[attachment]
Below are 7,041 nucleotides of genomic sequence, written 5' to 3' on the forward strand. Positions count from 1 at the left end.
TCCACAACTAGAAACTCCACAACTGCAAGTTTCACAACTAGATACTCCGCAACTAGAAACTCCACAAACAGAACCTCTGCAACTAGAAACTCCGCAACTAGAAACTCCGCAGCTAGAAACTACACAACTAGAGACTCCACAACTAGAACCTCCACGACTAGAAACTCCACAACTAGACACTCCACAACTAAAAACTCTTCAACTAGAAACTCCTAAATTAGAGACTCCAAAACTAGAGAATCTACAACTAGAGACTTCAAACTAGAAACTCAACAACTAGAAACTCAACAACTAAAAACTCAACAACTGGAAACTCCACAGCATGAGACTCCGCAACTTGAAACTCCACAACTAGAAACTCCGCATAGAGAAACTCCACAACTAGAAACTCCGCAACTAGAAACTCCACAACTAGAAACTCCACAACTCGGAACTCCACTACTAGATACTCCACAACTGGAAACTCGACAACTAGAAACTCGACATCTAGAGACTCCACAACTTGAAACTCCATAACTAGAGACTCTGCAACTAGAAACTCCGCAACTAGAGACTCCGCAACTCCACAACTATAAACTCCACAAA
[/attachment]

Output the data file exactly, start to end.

Below are 7,041 nucleotides of genomic sequence, written 5' to 3' on the forward strand. Positions count from 1 at the left end.
TCCACAACTAGAAACTCCACAACTGCAAGTTTCACAACTAGATACTCCGCAACTAGAAACTCCACAAACAGAACCTCTGCAACTAGAAACTCCGCAACTAGAAACTCCGCAGCTAGAAACTACACAACTAGAGACTCCACAACTAGAACCTCCACGACTAGAAACTCCACAACTAGACACTCCACAACTAAAAACTCTTCAACTAGAAACTCCTAAATTAGAGACTCCAAAACTAGAGAATCTACAACTAGAGACTTCAAACTAGAAACTCAACAACTAGAAACTCAACAACTAAAAACTCAACAACTGGAAACTCCACAGCATGAGACTCCGCAACTTGAAACTCCACAACTAGAAACTCCGCATAGAGAAACTCCACAACTAGAAACTCCGCAACTAGAAACTCCACAACTAGAAACTCCACAACTCGGAACTCCACTACTAGATACTCCACAACTGGAAACTCGACAACTAGAAACTCGACATCTAGAGACTCCACAACTTGAAACTCCATAACTAGAGACTCTGCAACTAGAAACTCCGCAACTAGAGACTCCGCAACTCCACAACTATAAACTCCACAAA